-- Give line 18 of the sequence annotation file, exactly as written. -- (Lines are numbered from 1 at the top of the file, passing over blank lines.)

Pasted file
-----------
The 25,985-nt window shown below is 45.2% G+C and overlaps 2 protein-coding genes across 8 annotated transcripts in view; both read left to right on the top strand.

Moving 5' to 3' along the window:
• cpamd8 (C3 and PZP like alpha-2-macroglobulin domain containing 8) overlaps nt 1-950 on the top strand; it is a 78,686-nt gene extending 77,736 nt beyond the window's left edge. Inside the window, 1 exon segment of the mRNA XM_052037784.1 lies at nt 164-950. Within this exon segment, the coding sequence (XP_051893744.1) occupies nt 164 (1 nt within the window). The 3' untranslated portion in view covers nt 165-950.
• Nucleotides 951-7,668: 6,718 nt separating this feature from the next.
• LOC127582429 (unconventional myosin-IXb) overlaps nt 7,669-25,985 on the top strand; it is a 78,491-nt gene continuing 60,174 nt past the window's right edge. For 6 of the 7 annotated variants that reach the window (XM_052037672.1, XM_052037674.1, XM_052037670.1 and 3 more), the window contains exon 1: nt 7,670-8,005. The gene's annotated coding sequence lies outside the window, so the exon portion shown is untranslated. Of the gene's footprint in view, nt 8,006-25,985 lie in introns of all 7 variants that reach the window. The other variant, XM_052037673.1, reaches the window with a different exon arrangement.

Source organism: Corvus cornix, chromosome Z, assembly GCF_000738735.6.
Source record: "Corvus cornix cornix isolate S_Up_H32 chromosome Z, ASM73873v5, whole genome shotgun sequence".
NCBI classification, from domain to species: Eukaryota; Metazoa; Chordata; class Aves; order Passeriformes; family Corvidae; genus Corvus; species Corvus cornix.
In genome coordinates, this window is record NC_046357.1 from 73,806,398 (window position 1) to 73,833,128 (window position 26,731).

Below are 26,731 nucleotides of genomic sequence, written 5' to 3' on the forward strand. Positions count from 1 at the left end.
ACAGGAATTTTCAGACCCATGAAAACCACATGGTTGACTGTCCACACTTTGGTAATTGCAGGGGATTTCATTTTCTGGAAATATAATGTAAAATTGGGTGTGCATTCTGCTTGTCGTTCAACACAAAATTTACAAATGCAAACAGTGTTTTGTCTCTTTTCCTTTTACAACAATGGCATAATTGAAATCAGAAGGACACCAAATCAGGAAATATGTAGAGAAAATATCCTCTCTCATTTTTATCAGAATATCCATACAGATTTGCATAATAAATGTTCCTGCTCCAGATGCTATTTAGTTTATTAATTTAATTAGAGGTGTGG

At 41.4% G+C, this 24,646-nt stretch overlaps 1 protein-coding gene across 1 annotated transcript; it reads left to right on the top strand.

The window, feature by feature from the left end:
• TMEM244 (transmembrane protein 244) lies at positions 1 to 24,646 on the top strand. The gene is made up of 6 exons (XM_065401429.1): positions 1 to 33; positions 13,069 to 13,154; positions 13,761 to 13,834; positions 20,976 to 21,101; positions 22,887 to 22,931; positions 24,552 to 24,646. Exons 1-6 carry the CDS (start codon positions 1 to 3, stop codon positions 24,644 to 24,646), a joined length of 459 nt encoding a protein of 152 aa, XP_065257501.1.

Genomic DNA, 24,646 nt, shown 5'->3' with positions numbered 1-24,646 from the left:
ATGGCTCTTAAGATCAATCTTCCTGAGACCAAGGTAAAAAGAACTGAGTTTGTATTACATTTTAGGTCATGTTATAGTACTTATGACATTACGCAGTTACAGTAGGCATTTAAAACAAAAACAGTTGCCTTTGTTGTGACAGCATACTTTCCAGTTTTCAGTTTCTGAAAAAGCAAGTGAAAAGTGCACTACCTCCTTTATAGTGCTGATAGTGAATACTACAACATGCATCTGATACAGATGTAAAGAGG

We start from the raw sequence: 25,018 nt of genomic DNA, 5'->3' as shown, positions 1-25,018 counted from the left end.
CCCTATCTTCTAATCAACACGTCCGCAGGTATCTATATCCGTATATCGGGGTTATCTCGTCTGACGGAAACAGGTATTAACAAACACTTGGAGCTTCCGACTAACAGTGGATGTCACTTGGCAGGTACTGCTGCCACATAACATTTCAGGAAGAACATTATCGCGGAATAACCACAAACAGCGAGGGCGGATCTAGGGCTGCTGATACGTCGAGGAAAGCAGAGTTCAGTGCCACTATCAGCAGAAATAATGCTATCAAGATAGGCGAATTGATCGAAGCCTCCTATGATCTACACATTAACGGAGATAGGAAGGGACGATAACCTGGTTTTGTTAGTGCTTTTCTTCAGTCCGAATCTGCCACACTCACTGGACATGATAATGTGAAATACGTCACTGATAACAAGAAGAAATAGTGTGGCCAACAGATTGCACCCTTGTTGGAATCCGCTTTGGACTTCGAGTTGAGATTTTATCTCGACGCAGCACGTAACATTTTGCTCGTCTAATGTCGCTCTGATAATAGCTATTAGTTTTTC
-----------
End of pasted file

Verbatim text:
CCCTATCTTCTAATCAACACGTCCGCAGGTATCTATATCCGTATATCGGGGTTATCTCGTCTGACGGAAACAGGTATTAACAAACACTTGGAGCTTCCGACTAACAGTGGATGTCACTTGGCAGGTACTGCTGCCACATAACATTTCAGGAAGAACATTATCGCGGAATAACCACAAACAGCGAGGGCGGATCTAGGGCTGCTGATACGTCGAGGAAAGCAGAGTTCAGTGCCACTATCAGCAGAAATAATGCTATCAAGATAGGCGAATTGATCGAAGCCTCCTATGATCTACACATTAACGGAGATAGGAAGGGACGATAACCTGGTTTTGTTAGTGCTTTTCTTCAGTCCGAATCTGCCACACTCACTGGACATGATAATGTGAAATACGTCACTGATAACAAGAAGAAATAGTGTGGCCAACAGATTGCACCCTTGTTGGAATCCGCTTTGGACTTCGAGTTGAGATTTTATCTCGACGCAGCACGTAACATTTTGCTCGTCTAATGTCGCTCTGATAATAGCTATTAGTTTTTC